Perhaps confusingly, to get us out of our present crisis, Keynesian economists advocate... tax cuts, among other things. This isn’t a contradiction; we’re in a liquidity trap, when the economy can’t be jumpstarted simply by lowering interest rates (because they’re already effectively zero). This isn’t the sort of recession we’re used to in the post-WWII era, though it’s very similar to the Great Depression. Tax cuts are a cheap stimulus right now, because the cost of borrowing is very low. However, tax cuts can’t be the only solution‒ they do very little for the unemployed and the poor, for instance. They need money and jobs, not tax cuts.

But aren’t Republicans better for business?

Some people sure think so. In the 1980s I worked for a startup, and whenever he was asked about stock options, the CEO would talk about it depending somehow on whether a Republican or a Democrat was elected President. Why this wasn’t stopping other tech companies from getting rich, he never explained. But he evidently thought Republicans were better for business.

This is why Bob Deitrick and Lew Goldfarb’s book Bulls, Bears, and the Ballot Box is so interesting. They compare the economy under Republican and Democratic presidents from 1929 to 2008‒ as it happens, that works out to 40 years each. Their results are stunning.

Under Democrats Under Republicans
Avg. annual stock market return 9.60% 0.58%
Avg. annual change in GDP per capita 3.48% 0.50%
Avg. annual change in national debt per capita 0.83% 3.90%
Percent of months in recession 8.22% 29.59%
Avg. annual change in corporate after tax profit 4.53% -11.65%
Avg. annual trade balance -34.38b -174.10b
Now, the Republican numbers are weakened because they include Herbert Hoover. However, they aren’t improved much if you remove Hoover and, in compensation, Jimmy Carter. And arguably, it’s completely fair to include Hoover when current Republican doctrine is precisely to repeal every element of the New Deal.

The liberal market

I’ve focused so far on incomes and inequality, but there’s another key benefit of liberalism: a prosperous middle class is a huge and valuable market. This was Henry Ford’s insight: pay the workers more and they can afford your products.

The model of a super-rich class that takes in most of the wealth has been tried. You can see it today in most of the Third World. And, contrary to what conservatives claim, the wealth doesn’t trickle down. The bulk of the population stays poor, and the situation maintains itself for centuries.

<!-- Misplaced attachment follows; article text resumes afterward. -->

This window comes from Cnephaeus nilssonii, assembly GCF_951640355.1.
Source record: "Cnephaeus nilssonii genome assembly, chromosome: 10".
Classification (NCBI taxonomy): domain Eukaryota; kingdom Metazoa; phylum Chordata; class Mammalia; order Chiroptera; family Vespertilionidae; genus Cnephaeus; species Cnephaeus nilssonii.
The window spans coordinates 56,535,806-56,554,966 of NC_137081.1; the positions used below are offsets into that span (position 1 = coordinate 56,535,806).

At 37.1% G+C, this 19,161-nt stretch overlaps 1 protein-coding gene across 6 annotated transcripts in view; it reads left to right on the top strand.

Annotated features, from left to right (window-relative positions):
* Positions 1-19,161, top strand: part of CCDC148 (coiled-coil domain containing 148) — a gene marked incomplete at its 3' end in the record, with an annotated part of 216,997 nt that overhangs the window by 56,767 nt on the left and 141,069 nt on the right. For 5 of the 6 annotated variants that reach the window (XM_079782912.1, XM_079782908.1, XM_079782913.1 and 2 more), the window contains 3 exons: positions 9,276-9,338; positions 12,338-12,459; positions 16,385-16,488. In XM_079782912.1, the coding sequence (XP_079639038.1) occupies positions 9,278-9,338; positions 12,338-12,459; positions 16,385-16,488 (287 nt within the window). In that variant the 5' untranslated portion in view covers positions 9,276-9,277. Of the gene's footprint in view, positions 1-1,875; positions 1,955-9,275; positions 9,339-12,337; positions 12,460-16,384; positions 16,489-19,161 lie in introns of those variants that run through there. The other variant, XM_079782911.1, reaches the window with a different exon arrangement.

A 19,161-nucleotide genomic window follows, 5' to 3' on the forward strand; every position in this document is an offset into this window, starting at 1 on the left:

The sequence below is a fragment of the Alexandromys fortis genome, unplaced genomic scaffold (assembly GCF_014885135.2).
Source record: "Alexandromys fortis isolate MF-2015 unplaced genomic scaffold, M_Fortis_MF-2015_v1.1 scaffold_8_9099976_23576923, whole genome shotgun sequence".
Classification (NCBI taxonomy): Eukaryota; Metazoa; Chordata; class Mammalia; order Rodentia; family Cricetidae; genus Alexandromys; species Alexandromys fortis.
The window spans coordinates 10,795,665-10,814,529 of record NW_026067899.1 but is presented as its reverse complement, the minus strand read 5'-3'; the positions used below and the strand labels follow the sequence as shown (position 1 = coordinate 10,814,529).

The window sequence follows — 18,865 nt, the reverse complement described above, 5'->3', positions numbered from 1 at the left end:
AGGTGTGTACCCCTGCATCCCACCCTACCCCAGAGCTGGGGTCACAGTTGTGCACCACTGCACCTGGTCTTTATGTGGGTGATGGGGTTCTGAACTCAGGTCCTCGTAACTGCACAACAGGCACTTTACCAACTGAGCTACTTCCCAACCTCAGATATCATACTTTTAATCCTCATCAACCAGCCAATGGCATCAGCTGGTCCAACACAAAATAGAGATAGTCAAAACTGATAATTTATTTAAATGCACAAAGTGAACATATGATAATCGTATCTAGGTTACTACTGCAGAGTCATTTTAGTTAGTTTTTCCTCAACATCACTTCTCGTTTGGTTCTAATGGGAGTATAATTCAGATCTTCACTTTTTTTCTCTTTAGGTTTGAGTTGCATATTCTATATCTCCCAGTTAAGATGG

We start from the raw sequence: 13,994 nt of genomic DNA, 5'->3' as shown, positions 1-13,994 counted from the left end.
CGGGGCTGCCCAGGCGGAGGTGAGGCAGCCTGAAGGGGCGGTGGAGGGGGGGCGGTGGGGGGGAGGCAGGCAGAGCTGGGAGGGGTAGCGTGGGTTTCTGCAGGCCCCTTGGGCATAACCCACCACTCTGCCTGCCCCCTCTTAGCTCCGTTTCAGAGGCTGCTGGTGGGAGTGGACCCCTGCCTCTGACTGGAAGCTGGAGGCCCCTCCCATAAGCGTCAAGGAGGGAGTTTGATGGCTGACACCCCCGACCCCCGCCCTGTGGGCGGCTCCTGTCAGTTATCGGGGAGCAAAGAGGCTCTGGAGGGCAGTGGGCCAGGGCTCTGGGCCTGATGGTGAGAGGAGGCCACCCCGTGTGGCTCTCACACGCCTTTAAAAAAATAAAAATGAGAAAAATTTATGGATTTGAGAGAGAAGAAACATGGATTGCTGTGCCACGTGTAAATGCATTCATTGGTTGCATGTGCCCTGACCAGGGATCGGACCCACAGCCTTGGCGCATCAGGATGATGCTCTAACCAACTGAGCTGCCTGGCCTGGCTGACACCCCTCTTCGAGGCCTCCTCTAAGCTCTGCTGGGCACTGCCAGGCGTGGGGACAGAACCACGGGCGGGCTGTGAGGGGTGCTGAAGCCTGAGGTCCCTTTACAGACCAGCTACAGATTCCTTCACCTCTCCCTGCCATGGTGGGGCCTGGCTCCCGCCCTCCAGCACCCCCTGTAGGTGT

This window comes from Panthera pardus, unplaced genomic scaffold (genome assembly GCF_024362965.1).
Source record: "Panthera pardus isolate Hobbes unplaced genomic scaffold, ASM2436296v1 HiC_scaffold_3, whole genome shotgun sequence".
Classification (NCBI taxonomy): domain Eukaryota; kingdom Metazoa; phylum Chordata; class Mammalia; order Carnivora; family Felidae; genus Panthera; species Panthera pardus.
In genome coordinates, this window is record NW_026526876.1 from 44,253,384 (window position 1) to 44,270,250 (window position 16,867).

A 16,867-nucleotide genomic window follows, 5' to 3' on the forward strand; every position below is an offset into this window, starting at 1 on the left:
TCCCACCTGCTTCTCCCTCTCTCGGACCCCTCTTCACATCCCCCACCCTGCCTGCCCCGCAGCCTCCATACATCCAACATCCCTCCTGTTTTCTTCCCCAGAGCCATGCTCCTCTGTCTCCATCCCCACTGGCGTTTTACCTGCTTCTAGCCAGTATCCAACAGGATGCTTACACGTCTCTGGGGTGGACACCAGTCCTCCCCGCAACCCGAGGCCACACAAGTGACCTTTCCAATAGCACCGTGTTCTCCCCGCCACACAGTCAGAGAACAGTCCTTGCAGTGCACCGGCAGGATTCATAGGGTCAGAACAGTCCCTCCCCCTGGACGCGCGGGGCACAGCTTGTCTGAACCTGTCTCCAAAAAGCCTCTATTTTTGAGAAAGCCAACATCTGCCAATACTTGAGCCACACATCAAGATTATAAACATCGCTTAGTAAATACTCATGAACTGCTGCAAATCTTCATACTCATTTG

Suppose you want to sell automobiles, or iPads, or houses. Where do you think you’ll make more money, the US or the similarly populous Indonesia?

If you’re hesitating, consider a couple quick facts:

Indonesia USA
GDP (total) $845 billion   $15 trillion
GDP per capita    $3500 $48,000
What if the US had stayed at the 1900 poverty rate of 40%? That is, what if 80 million people more Americans had an income of $10,000 rather than the present average of $48,000? The economy would take an immediate hit of $3 trillion. (Really much more than that, because of multiplier effects. If 80 million people saw their income plummet, they’d spend much less, so retailers’ incomes would crash, leading to even more misery.)

As we saw above, from 1933 to 1980 the average income went up $31,767, of which 69% went to the bottom 90%. To simplify things for these rough calculations, let’s pretend all the ninety-percenters were paid the same. In that case, their incomes increased by $21,284.

In the 1981-2008 period, the 90% got just 4% of the pie: their incomes went up $488.

If the income distribution had stayed the same as in the liberal era, their incomes would have gone up $8,167. That’s a lot more automobiles, iPads, or houses sold.

Perhaps it doesn't matter, because no matter who gets the income, they spend it and it becomes consumption? No; as economist Joseph Stiglitz has shown, the middle class spends most of its income, while the rich save 15-25% of it. So giving money to the middle class is the better way to increase consumption. And giving money to the rich leads to more investment, which is liable to produce a speculative boom and crash.

Is this the best we can do?

The main point of this page is that liberalism outperforms plutocracy. But it’s worth asking if any third system does better than both.

By now it’s clear that communism isn’t an alternative. Capitalism does better than communism, for both rich and poor. This was of course not obvious a priori‒ for all anyone knew in 1932, Marx and Orwell were right, and capitalism was too stupid to thrive. In the early part of the 20th century, in fact, there were times when the USSR was doing better‒ it didn’t suffer the Great Depression, for one thing. But it’s now clear that this was the one-time effect of a transition from agricultural to industrial production. Once it was done, the USSR stagnated. China didn’t prosper until it effectively abandoned communism.

Dictatorships in general are also a bad idea, from a purely pragmatic point of view: either they strangle the economy with crony capitalism, or they destroy it with war.